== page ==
Ischemic fasciitis has been reported in the deep dermis and subcutaneous tissue of shoulder area, sacrococcygeal region, greater trochanter and chest wall overlying ribs, and vulvogenital region (4, 6). Posterior and lateral chest wall were reported as the main portions for ischemic fasciitis involvement in the chest wall (1, 8). However, anterior chest wall involvement as in our case has not been reported before in the literature.
The etiology of most pseudosarcomatous soft tissue lesions is unknown but a preceding trauma is the most accepted offending agent (9). There may be different types of trauma: history of catheterization is considered as the etiology for ossifying fasciitis according to Dogan et al, 2000 (10) and birth trauma for cranial fasciitis according to Hoya et al, 1996 (11). The reported pathogenesis for ischemic fasciitis is related to intermittent ischemia (12) that leads to tissue necrosis and breakdown followed by regenerative and reparative process. This explains the characteristic location of ischemic fasciitis in close apposition to bone, in addition to its origin in debilitated or immobilized patients. However this was not the predisposing fact in our case as the lesion was in the anterior axillary fold and the patient was neither debilitated nor immobilized. Therefore, ischemia does not seem to be the most important factor in this case.
Surgical trauma was interpreted to be the cause of postoperative spindle cell nodules that develop in genitourinary tract weeks or months after a surgical procedure (13). Postoperative/posttraumatic spindle cell nodule has also been reported in skin of scalp, face and arm (14). Trauma could be considered as an accepted theory for most pseudosarcomatous lesions including ischemic fasciitis, particularly in the patient here reported.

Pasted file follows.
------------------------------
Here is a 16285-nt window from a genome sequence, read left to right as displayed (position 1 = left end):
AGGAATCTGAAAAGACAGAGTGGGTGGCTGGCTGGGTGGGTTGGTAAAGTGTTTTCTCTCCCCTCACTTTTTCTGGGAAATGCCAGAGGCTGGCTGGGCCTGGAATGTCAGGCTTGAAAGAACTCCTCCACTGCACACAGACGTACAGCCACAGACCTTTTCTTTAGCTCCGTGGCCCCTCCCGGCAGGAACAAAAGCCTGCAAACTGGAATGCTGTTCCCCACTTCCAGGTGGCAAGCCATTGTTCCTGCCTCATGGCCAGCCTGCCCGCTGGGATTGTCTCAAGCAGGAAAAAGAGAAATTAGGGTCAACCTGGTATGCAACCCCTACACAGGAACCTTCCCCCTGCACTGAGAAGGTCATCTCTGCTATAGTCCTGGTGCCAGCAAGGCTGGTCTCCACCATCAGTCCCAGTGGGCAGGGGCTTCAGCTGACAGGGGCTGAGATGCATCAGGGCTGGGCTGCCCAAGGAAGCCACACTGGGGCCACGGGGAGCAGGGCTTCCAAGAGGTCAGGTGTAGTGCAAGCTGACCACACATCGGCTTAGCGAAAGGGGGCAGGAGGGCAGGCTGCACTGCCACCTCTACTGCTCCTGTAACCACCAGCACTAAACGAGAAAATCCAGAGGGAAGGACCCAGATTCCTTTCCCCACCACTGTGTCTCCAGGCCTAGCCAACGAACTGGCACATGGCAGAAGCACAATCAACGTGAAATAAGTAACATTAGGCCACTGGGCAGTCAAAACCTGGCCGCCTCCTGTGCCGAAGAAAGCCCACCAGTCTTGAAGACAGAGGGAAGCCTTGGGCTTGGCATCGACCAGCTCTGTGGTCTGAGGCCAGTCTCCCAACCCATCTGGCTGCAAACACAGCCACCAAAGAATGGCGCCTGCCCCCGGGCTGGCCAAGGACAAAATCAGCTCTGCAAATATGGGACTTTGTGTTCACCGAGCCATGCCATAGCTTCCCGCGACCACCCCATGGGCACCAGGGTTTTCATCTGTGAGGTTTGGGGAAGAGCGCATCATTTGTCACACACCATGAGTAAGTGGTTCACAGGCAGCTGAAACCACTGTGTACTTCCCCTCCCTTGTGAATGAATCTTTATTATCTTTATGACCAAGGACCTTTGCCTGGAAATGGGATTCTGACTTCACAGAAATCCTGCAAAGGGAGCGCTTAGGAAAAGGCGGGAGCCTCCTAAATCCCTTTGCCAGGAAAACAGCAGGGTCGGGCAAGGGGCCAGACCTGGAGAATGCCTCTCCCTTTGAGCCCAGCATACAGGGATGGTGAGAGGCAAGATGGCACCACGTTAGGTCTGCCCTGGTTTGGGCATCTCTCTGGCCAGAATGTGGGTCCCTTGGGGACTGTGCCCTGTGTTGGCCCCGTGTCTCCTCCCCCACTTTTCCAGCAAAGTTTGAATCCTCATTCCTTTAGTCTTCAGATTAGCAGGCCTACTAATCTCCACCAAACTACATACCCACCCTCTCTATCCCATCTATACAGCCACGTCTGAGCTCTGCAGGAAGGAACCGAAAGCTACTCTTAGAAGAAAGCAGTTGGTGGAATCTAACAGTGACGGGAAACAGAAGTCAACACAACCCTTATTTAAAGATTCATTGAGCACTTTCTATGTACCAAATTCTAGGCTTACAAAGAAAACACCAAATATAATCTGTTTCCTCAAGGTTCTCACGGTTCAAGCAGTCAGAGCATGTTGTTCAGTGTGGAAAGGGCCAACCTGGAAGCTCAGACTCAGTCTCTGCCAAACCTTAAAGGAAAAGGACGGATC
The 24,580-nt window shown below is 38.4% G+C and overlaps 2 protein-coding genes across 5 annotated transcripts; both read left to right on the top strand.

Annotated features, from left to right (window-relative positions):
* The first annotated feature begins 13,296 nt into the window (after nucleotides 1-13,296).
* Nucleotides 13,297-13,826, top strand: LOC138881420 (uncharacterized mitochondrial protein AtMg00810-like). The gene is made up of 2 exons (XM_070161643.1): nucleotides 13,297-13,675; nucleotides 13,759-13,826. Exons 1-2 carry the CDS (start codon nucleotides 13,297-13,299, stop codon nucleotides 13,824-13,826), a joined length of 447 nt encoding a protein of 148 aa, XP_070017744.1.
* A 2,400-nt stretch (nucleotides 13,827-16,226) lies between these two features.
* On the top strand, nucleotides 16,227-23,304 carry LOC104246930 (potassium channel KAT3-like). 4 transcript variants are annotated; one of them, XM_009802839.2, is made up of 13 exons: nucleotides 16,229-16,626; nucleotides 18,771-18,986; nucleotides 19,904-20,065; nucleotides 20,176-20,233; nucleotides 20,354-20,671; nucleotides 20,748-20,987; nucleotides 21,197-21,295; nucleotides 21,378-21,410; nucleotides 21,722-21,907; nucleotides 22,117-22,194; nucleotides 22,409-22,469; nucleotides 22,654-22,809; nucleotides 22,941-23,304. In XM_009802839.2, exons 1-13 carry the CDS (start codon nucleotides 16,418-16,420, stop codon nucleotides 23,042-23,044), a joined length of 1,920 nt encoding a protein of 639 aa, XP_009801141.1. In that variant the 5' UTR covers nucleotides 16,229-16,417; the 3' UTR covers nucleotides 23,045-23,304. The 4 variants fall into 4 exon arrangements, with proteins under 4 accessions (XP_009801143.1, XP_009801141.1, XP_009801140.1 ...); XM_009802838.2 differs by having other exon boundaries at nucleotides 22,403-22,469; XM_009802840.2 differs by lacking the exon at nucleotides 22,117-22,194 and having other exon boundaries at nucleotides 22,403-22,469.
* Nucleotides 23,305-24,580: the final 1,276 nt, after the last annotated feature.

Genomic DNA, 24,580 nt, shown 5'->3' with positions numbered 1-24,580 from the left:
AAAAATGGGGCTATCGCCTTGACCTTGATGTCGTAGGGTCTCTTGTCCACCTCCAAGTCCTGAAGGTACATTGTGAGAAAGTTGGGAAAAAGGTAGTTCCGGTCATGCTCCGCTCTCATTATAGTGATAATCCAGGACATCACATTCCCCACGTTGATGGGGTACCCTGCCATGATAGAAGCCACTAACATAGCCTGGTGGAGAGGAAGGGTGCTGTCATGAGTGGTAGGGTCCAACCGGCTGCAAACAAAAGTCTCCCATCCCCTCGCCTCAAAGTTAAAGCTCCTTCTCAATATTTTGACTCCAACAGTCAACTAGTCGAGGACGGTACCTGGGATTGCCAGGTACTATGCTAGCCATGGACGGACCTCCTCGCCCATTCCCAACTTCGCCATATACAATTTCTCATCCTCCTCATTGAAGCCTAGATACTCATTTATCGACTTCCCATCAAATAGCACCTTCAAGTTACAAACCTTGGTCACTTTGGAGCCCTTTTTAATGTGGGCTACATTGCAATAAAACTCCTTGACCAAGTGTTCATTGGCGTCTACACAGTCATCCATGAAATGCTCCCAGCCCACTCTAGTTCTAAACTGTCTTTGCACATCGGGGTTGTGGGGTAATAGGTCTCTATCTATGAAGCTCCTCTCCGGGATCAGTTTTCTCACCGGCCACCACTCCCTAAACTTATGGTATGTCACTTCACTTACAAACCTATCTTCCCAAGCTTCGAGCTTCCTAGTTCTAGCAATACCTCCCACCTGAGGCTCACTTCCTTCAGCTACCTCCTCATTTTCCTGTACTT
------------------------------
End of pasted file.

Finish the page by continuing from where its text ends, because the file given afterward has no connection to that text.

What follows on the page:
The history of previous operation and radiation, in addition to the clinical presentation of hard infiltrating mass had directed the surgeon to the diagnosis of malignancy. Furthermore, exuberant vascular proliferation, plump endothelial cell lining and the presence of frequent mitoses on histopathologic evaluation had misled to the diagnosis of vascular tumor. However, the presence of central hemorrhagic necrotic core surrounded by radial proliferation of capillaries and fibroblasts, presence of mixed inflammatory cells, ganglion-like cells and absence of abnormal mitoses have emerged the process into some sort of reparative response compatible with ischemic fasciitis (4). The characteristic immunohistochemical findings pointed to its myofibroblastic nature manifested by positivity for smooth muscle actin and vimentin and complete negativity for pancytokeratin.
From this study, ischemic fasciitis as a type of pseudosarcomatous lesion should be considered in the differential diagnosis of anterior chest wall masses after previous surgical trauma.
Dr. Asmaa Gaber Abdou Postal address: Dr. Asmaa Gaber Abdou, Department of pathology, Faculty of medicine, Menofiya University, Shebein Elkom, Egypt. Tel:( 002)048 2282939 (002)048 2282137 0107405091 Fax:(002)0482233521 E-mail: Asmaa_elsaidy@yahoo.com